#6 Hating the UN
March 31, 2011 § Leave a comment
In 1945, after the most deleterious, costly, and involved conflict ever seen on the planet, the countries of the world came together in unprecedented enthusiasm to create a new kind of international platform. A platform for the exchange of ideas, the deliberation of critical international issues and the facilitation of security, development, social progress and world peace…. The outcome was the international body of the UN. An institution unmoved by political leanings that uses its resources to ensure the universality of human rights, the equality of all men and women and the betterment of planet earth as a whole. Today in Timor the expat likes to think of the UN as the incompetent drunk uncle at a wedding. He’s trying to hold it together in front of camera, but it’s plain to see the egg salad on his crotch. His mumbles are unintelligible and with the inappropriateness of his advances he attracts the scorn of all of those around him.
Expats love to hate the UN in Timor. It is one of the favourite past-times of malai to discuss the inadequacies of progress made in certain UN sectors or lament the driving inexperience of a UN employee. It’s also an important social mechanism that brings Timorese and malai together. Both can equally agree that the UN has problems and will make something of a temporary unbreakable bond of friendship through the chastising of the UN. Such seemingly innocuously conversation will cross the cultural chasm and make political-economic disparities between Timorese and Malai disappear as both begin polemics about how overpaid UN staff are compared to local civil servants, even though the malai probably earns 50 times what the Timorese person does.
Hating on the UN has become so ubiquitous with the development hurdles encountered in Timor that it is now not unusual to hear the most removed issues outside of UN sphere of influence blamed upon the organization: Lack of NGO program co-ordination, inflated price of consumer goods, the absence of real cocoa butter in a chocolate croissant at tropical bakery, a Collingwood grand final victory, Horta’s large harem…. All these can be squarely attributed by the malai to something the UN has done. The birth of a tourism industry is credited to it, yet it is scorned for limiting it. It has become the climate change of Timor. Seemingly anything can be slammed on it and nothing is off limits. This also presents great opportunities for organizations with program failures who will present detailed reports hinting at UN policy or incompetence relating to their lack of success.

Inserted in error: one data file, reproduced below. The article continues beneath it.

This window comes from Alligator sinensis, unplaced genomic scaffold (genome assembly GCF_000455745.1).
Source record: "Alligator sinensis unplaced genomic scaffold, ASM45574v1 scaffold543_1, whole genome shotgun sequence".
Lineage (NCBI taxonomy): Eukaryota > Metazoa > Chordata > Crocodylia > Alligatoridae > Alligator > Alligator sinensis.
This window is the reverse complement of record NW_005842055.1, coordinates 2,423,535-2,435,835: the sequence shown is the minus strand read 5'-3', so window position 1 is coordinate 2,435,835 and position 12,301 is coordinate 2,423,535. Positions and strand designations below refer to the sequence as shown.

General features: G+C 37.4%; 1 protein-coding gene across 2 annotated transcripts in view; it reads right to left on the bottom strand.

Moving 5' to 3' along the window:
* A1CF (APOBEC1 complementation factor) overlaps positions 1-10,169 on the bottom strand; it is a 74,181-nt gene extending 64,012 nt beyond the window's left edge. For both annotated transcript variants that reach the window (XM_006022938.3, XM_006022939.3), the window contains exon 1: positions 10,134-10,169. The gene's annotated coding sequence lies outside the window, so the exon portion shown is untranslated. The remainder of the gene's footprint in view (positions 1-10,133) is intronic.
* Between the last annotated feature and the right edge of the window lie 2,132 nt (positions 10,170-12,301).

For all the criticism voiced by malai about a bubble economy, over paid Timorese stripped from local institutions, incompetent policing, a dependence on expensive imported goods rather than sourcing local produced -– what malai really like getting on their soap box about is UN drivers. Not a white landcruiser prado will pass painted with a thick back U and N without a snide remark about it’s speed or lack of road courtesy. Lack of parking, prevalence of potholes… even just being in the position to drive a new car will incur the wrath of the malai’s shaking fist of righteousness.
Because there is such pervading animosity to the UN, there are a number of UN employees who choose to privately curse the UN amongst other NGO friends, and like to justify their UN employment as the political force of change from within. Secretly however these people are nonetheless incredibly happy with the salary and ample perks provided by their choice of institution, and therefore wouldn’t trade their stipend for the dream position at their local struggling NGO of choice. Those unfortunately don’t let you ride to Oecusse enclave on a helicopter.
Many expats are aware of these perks and special purchase that being a UN employee affords. Secretly they would be quite excited to be privy to them… But to admit to this would show the expat to be less than engaged with “real development” and out of touch with the grassroots level players. To be seen in bed with big development, the malai believe they lose the cred they have earned dropping independence activist names, marching in local political protests or hanging out with Ego Lemos. The expat instead feels much more comfortable in there bubble of superficial moral superiority letting the jealousy of an air-conditioned house with pool, simmer sub-consciously below the surface.